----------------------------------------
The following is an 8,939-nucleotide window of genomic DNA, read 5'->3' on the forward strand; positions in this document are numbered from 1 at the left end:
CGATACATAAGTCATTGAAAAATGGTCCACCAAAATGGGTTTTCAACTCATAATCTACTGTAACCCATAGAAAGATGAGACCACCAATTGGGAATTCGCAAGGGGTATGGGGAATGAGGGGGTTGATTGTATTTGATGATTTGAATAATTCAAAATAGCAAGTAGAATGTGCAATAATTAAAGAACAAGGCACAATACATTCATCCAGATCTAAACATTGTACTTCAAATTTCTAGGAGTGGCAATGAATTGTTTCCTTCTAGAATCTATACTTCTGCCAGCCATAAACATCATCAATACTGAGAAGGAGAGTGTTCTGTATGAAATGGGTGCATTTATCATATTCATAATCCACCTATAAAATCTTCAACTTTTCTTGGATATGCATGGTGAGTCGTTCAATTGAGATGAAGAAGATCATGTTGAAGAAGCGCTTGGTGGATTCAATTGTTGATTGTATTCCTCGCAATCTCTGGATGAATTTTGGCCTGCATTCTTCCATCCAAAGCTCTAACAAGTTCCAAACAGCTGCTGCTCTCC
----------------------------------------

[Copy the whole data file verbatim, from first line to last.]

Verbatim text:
The following is an 8,939-nucleotide window of genomic DNA, read 5'->3' on the forward strand; positions in this document are numbered from 1 at the left end:
CGATACATAAGTCATTGAAAAATGGTCCACCAAAATGGGTTTTCAACTCATAATCTACTGTAACCCATAGAAAGATGAGACCACCAATTGGGAATTCGCAAGGGGTATGGGGAATGAGGGGGTTGATTGTATTTGATGATTTGAATAATTCAAAATAGCAAGTAGAATGTGCAATAATTAAAGAACAAGGCACAATACATTCATCCAGATCTAAACATTGTACTTCAAATTTCTAGGAGTGGCAATGAATTGTTTCCTTCTAGAATCTATACTTCTGCCAGCCATAAACATCATCAATACTGAGAAGGAGAGTGTTCTGTATGAAATGGGTGCATTTATCATATTCATAATCCACCTATAAAATCTTCAACTTTTCTTGGATATGCATGGTGAGTCGTTCAATTGAGATGAAGAAGATCATGTTGAAGAAGCGCTTGGTGGATTCAATTGTTGATTGTATTCCTCGCAATCTCTGGATGAATTTTGGCCTGCATTCTTCCATCCAAAGCTCTAACAAGTTCCAAACAGCTGCTGCTCTCC